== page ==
Now that Justin Trudeau has removed Jody Wilson-Raybould and Dr. Jane Philpott from his caucus, have the Liberals finally managed to change the channel?
This followed the appointment of Joyce Murray to replace Philpott, the resignation of Michael Wernick, and a pre-election budget containing $22.8 billion in new spending.
On March 4, Philpott unexpectedly resigned from cabinet. She likely recalled that, as physicians, we are taught to be honest, accountable and transparent with our patients, colleagues and other health professionals. Sadly, we have all witnessed that these high standards do not seem to apply to many politicians.
Wilson-Raybould testified on Feb. 27 at the House of Commons Justice Committee regarding the SNC-Lavalin affair. She detailed how she and her staff were subjected to a “consistent and sustained effort” to persuade her to interfere in a judicial decision. A subsequently submitted tape of her conversation with Michael Wernick confirmed this.
She was clear, orderly, concise, factual and damning. Even the normally pro-Liberal Toronto Star in an editorial stated, “This has turned into a battle of credibility between Wilson-Raybould and the Liberals, with the prime minister at the centre of it all. The former minister was a highly credible witness.”
When Gerald Butts testified on March 6, he argued, “two persons can experience the same events differently.” The Ottawa Sun editorial contended, “This is not about differences of interpretation. This is about facts and whether obstruction of justice occurred.”
Justin Trudeau offered no real apology. As columnist Lorne Gunter stated, “the PM is really good at apologizing for stuff other people have done, but not so good at saying sorry for what he and his government have done.”
But what about Trudeau’s credibility? He had claimed that “the budget will balance itself”; contrast that with the $19.8-billion deficit for 2019-20. What remains of his commitments to change the voting system or abandon omnibus bills?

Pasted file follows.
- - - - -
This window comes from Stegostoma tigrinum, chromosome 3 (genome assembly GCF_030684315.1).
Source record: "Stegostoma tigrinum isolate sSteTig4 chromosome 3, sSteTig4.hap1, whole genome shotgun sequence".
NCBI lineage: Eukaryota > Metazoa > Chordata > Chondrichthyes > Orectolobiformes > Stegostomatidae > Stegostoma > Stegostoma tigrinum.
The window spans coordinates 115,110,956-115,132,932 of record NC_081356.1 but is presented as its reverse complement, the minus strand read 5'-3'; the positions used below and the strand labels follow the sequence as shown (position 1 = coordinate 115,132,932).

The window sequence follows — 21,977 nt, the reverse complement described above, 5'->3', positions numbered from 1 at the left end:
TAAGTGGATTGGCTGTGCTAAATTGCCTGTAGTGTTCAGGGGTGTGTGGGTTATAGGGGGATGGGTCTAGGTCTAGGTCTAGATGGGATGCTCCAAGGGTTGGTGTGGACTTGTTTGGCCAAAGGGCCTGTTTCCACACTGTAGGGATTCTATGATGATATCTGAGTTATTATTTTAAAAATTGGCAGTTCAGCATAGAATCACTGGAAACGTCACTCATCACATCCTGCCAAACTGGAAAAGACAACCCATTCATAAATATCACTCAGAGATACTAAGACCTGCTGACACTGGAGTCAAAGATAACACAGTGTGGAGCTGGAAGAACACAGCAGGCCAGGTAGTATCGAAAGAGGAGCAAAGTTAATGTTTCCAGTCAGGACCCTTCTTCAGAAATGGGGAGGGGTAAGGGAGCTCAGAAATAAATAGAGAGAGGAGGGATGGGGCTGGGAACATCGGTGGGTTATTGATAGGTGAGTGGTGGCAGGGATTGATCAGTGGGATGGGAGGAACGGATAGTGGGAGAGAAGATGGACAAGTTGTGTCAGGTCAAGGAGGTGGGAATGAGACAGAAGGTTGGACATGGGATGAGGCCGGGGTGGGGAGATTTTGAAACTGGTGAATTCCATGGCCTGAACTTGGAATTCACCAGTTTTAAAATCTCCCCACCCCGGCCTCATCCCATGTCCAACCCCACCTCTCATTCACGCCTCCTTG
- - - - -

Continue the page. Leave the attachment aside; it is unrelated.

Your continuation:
Or consider two recent examples in which I believe he has uttered statements that don’t stand up: In the House on Feb. 20, he claimed, “We will always stand up for good jobs across the country.”
He claims to be protecting 9,000 Canadian SNC-Lavalin jobs (only 2,500 in Quebec). However, the firm has a global workforce of over 50,000. Trudeau has largely ignored the over 110,000 jobs lost in Alberta. The oil and gas industry is six times larger than the manufacturing industry. Trudeau has expressed no interest in reviving Energy East, while the Trans Mountain pipeline is mired in red tape for years.
Bill C-69 is now undergoing review by the Senate. All four Atlantic premiers have been demanding amendments.
Consider a second example, namely health: When questioned about Ontario’s health reform plans, Trudeau stated, “We have acted in the past when provinces have not aligned themselves with the Canada Health Act, and will ensure that every province follows the requirements of the Canada Health Act.”
(Ottawa Citizen, Feb 8).
But he, as well as his predecessors, has selectively enforced only certain parts of this federal law, namely prohibiting user fees and extra billing. However, as people in Papineau and especially West Quebec have likely discovered, their medical benefits have never been fully portable, although this is clearly required by of Section 11 of the Canada Health Act. When these Quebecers seek medical care in any other province, few physicians will accept their medicare card. Instead, they must pay out of pocket and wait weeks or months for partial reimbursement from the Quebec government
Trudeau voted in Ottawa last May and at the time acknowledged that he was now a legal resident of Ontario. Thus, he almost certainly has a fully portable Ontario Health Insurance Plan (OHIP) card, in contrast to his Papineau constituents.
He claims to be concerned about possible jobs losses, but certainly not their health benefits supposedly guaranteed by federal law.
Regarding the question of credibility, the examples cited above bring to mind the Common Law principle, “Falsus in uno, falsus in omnibus. — False in one thing, false in everything.”
Dr. Charles S. Shaver